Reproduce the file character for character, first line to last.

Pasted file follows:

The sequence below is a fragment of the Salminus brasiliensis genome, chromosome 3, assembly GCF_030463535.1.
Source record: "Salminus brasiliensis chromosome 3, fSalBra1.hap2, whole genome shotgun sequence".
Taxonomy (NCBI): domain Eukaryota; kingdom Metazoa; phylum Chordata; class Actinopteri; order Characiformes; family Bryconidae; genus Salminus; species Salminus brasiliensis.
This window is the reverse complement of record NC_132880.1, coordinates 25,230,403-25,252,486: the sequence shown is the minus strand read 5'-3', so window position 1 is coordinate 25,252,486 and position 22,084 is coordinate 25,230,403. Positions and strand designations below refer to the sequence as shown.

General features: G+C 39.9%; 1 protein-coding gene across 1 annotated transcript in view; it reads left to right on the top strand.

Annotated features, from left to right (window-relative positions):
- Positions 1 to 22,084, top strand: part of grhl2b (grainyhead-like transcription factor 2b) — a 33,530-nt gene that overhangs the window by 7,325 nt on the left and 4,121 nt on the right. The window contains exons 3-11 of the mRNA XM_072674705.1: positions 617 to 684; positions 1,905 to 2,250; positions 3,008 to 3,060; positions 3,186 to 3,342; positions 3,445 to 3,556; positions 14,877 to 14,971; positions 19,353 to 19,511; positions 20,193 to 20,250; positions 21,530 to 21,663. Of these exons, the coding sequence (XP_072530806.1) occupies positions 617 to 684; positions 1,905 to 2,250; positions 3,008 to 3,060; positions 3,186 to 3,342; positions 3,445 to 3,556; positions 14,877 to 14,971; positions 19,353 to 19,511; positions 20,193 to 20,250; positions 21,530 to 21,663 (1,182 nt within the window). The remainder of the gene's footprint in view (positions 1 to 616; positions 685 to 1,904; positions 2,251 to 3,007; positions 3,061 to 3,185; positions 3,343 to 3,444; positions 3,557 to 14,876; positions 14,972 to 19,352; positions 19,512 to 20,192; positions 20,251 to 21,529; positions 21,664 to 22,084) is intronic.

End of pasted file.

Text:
The sequence below is a fragment of the Salminus brasiliensis genome, chromosome 3, assembly GCF_030463535.1.
Source record: "Salminus brasiliensis chromosome 3, fSalBra1.hap2, whole genome shotgun sequence".
Taxonomy (NCBI): domain Eukaryota; kingdom Metazoa; phylum Chordata; class Actinopteri; order Characiformes; family Bryconidae; genus Salminus; species Salminus brasiliensis.
This window is the reverse complement of record NC_132880.1, coordinates 25,230,403-25,252,486: the sequence shown is the minus strand read 5'-3', so window position 1 is coordinate 25,252,486 and position 22,084 is coordinate 25,230,403. Positions and strand designations below refer to the sequence as shown.

General features: G+C 39.9%; 1 protein-coding gene across 1 annotated transcript in view; it reads left to right on the top strand.

Annotated features, from left to right (window-relative positions):
- Positions 1 to 22,084, top strand: part of grhl2b (grainyhead-like transcription factor 2b) — a 33,530-nt gene that overhangs the window by 7,325 nt on the left and 4,121 nt on the right. The window contains exons 3-11 of the mRNA XM_072674705.1: positions 617 to 684; positions 1,905 to 2,250; positions 3,008 to 3,060; positions 3,186 to 3,342; positions 3,445 to 3,556; positions 14,877 to 14,971; positions 19,353 to 19,511; positions 20,193 to 20,250; positions 21,530 to 21,663. Of these exons, the coding sequence (XP_072530806.1) occupies positions 617 to 684; positions 1,905 to 2,250; positions 3,008 to 3,060; positions 3,186 to 3,342; positions 3,445 to 3,556; positions 14,877 to 14,971; positions 19,353 to 19,511; positions 20,193 to 20,250; positions 21,530 to 21,663 (1,182 nt within the window). The remainder of the gene's footprint in view (positions 1 to 616; positions 685 to 1,904; positions 2,251 to 3,007; positions 3,061 to 3,185; positions 3,343 to 3,444; positions 3,557 to 14,876; positions 14,972 to 19,352; positions 19,512 to 20,192; positions 20,251 to 21,529; positions 21,664 to 22,084) is intronic.